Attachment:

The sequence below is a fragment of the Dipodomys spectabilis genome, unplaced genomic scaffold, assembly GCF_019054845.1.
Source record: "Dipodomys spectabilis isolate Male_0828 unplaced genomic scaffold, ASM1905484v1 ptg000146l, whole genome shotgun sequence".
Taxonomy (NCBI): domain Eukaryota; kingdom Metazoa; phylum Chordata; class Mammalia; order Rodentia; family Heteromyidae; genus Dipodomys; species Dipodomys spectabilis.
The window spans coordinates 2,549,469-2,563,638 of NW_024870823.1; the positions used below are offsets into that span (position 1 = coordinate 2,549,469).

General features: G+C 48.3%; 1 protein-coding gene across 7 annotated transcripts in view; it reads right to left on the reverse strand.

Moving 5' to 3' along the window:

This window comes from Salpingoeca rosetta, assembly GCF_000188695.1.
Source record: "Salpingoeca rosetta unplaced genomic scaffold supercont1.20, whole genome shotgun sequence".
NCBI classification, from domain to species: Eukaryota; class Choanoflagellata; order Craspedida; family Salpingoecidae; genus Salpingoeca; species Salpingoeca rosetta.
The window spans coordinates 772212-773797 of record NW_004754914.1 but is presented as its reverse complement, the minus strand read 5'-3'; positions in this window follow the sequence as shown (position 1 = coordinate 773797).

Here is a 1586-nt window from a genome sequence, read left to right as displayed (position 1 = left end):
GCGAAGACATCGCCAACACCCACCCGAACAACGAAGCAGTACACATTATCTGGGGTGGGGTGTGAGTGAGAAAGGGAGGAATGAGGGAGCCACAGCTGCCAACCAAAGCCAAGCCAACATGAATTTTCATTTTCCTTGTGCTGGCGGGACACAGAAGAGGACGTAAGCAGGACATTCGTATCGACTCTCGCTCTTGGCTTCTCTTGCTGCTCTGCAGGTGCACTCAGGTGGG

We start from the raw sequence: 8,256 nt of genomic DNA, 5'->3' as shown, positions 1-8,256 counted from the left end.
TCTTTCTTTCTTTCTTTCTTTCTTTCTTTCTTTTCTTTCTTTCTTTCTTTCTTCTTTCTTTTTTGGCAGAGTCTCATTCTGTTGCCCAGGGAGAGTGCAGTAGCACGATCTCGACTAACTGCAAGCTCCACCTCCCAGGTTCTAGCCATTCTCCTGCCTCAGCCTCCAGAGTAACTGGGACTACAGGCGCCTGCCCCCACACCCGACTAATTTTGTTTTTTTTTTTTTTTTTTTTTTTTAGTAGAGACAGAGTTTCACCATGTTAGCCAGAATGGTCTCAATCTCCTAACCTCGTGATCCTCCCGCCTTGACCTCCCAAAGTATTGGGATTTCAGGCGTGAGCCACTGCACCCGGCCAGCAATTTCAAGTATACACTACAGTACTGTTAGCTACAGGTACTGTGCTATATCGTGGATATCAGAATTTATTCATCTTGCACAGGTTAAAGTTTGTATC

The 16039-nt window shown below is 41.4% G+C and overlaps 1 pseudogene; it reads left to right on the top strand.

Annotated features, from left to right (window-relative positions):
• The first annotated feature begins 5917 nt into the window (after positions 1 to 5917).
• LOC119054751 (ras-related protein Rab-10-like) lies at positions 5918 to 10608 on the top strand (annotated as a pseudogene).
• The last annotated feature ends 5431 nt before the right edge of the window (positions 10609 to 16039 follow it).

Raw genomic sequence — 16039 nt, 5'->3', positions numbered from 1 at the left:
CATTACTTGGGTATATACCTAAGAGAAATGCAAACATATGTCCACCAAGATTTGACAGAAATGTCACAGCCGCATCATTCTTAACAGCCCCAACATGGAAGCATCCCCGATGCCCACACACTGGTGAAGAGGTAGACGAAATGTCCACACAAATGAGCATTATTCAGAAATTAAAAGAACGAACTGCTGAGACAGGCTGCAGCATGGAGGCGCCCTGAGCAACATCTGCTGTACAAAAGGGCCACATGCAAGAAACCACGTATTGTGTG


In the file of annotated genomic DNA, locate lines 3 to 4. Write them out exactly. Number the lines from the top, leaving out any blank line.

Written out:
Taxonomy (NCBI): domain Eukaryota; kingdom Metazoa; phylum Chordata; class Mammalia; order Rodentia; family Heteromyidae; genus Dipodomys; species Dipodomys spectabilis.
The window spans coordinates 2,549,469-2,563,638 of NW_024870823.1; the positions used below are offsets into that span (position 1 = coordinate 2,549,469).